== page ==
We began to ask, among ourselves, if something had struck us during the week; in the first meetings little or nothing came forth, in fact the kids found it difficult to remember what had happened either in school or afterwards. After a few months, some Knights began to tell about something that had happened to them, trying to explain it. One of the first examples was a girl who, referring to a professor’s beautiful lecture which had enthralled many of them, said: “Look, this is Jesus who wants to say something to me.”
Since then, the rule has become the format for our Friday meeting. We begin with a prayer (a Glory Be or the Memorare) and we ask the saints – and Fr. Giussani – to help us to be together. We also pray at the end of the meeting, but for particular intentions: for someone who is sick, or looking for work, or for a friend whose family is having difficulties. At this point they are very attentive. They see the connection between what the Lord is doing and what is happening in their lives. The situations come to light, whereas before it was as though they were invisible.
In this way, the Memorare has become a looking more deeply at those around us, to perceive their needs (economic, physical, spiritual), and asking the Blessed Mother to help them and ourselves.
From the rule came also the “Promise”: to say a Memorare every day and to do an act of charity, either at home or at school. This is bearing very beautiful fruit: a “knight,” for example, for the first time asked his mother, “can I help you?” The parents themselves have been amazed: when they come to pick up their kids (we usually wait for them at the end of the day and take them to a nearby parish), they stop to speak with us, especially the moms. They tell us of the change in their children: they don’t fight any more, they help around the house, they begin to open their eyes to what is happening around them.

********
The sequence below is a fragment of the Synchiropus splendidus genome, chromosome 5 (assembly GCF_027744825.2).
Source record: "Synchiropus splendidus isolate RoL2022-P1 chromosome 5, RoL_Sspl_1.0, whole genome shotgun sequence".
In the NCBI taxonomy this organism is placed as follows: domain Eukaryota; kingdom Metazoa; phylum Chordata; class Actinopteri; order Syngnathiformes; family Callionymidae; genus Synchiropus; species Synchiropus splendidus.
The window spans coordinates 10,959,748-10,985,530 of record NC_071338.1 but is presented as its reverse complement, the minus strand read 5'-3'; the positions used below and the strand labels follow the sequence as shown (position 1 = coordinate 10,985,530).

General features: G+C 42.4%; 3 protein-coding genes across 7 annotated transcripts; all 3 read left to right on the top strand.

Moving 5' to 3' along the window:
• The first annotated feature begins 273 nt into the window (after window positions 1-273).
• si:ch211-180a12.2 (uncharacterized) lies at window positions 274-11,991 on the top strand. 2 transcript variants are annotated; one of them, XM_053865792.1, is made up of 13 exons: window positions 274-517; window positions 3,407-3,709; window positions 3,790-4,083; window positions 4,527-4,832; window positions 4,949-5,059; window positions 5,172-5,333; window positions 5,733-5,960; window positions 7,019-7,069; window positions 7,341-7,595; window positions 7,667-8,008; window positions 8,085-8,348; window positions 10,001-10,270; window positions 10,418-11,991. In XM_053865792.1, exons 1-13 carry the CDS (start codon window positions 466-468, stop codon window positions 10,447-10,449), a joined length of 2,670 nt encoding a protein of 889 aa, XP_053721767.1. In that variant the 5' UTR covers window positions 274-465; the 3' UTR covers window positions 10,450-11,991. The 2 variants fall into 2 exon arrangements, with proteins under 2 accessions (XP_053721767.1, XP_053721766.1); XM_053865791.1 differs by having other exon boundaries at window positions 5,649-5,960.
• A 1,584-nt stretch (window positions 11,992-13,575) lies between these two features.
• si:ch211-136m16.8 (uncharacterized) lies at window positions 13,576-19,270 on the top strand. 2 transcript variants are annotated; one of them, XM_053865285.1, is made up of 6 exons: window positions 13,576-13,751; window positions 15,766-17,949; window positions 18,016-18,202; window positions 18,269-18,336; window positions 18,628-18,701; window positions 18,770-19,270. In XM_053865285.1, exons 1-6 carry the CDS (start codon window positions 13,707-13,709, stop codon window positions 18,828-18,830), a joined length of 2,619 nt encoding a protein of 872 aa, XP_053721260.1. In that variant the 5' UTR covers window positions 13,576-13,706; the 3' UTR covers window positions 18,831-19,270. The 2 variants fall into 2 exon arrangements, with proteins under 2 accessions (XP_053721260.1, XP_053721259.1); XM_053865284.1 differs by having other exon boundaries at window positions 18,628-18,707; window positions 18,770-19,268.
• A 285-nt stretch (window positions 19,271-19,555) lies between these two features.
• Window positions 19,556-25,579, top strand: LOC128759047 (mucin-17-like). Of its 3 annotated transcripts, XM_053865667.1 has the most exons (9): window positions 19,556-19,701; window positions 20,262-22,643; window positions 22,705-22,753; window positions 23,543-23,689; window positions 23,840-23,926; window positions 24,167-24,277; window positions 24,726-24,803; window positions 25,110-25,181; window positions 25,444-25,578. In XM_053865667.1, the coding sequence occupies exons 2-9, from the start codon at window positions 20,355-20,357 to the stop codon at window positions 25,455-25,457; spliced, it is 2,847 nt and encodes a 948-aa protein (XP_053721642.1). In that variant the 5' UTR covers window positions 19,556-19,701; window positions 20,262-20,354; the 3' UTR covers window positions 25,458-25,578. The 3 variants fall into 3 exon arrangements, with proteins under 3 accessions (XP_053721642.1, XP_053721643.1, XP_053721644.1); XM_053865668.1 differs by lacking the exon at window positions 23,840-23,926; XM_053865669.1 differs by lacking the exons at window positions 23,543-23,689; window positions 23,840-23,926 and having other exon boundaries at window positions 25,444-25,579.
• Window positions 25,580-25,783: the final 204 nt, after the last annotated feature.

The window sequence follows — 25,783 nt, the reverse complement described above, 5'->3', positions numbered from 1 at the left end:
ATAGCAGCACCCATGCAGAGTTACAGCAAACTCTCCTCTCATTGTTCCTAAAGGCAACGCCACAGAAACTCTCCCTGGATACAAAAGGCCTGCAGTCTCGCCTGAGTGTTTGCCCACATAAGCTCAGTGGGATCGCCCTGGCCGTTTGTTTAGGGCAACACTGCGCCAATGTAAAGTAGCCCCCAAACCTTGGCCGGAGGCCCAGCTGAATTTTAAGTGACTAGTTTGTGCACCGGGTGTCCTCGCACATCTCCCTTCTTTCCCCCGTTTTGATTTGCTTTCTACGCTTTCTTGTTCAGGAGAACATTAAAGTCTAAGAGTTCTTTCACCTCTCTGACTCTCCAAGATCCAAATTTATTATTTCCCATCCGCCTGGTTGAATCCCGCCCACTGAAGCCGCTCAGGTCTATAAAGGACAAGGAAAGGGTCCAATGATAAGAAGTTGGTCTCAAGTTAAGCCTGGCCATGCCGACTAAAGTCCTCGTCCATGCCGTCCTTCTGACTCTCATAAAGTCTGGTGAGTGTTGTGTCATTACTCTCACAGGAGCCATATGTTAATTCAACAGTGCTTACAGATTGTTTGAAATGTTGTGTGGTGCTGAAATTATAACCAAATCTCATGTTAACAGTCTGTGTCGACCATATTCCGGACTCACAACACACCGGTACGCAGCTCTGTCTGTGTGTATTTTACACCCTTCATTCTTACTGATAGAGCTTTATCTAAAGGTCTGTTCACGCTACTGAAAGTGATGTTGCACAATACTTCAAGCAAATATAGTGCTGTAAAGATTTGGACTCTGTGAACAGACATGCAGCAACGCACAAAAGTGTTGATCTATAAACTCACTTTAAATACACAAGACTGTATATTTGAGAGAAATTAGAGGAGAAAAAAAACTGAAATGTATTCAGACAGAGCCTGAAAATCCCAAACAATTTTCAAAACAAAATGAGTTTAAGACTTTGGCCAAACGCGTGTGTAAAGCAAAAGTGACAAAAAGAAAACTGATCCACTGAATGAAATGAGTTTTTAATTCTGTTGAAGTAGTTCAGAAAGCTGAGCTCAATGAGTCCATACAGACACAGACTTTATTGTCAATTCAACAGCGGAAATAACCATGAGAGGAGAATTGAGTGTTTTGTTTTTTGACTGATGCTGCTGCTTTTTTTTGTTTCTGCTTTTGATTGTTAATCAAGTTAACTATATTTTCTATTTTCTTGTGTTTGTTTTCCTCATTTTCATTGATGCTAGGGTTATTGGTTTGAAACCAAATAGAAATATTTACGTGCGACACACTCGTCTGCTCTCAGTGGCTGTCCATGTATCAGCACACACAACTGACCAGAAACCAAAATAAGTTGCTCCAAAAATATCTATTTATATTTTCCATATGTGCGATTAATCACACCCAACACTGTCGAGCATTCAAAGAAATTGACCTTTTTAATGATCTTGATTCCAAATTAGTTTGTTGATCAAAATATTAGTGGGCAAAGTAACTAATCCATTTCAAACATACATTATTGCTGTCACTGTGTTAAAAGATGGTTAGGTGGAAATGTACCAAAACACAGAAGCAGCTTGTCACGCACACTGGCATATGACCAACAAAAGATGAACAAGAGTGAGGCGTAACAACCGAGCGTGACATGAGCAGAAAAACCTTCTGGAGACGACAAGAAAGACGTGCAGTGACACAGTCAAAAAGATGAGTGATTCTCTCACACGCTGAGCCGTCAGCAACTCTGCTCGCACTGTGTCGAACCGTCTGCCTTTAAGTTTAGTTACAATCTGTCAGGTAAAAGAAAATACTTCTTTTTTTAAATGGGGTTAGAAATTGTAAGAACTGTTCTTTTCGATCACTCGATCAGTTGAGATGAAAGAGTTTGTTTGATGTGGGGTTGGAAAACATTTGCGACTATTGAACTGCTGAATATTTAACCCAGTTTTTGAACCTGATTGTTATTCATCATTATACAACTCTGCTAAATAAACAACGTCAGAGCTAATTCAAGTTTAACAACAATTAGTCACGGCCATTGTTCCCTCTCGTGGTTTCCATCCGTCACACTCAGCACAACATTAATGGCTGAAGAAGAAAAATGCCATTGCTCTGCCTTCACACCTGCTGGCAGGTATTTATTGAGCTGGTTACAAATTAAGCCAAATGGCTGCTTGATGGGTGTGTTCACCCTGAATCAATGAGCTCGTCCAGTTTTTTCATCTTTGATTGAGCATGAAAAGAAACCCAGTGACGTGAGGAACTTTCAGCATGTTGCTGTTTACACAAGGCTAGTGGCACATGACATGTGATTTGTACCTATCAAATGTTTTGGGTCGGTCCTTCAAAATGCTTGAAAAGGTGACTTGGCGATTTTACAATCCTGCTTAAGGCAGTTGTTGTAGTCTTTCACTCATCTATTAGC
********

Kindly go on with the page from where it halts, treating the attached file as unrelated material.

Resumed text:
The newness of repetition
I repeat the rule every Friday, especially after the Promise, and I see that everyone has taken it seriously. Of course, someone might forget about it. But bringing it back to their attention every week is always a chance to begin again.
This is how I discovered the importance of repetition (at that age especially, but also later). We meet, and we know why we are meeting: it is not just to play together. And it is no longer something off the cuff: if, at the beginning, almost no one remembered what had happened during the week, now they begin to look at their week with careful attention: “Monday, this happened to me … Thursday it happened that …” Far from being irritating, repetition always results in something new. The most important thing is to keep asking “What is causing you to see Jesus, what is he teaching you through the things that happen?” (rule number 1). After a while, they see fruits that make them understand that it is the Holy Spirit at work.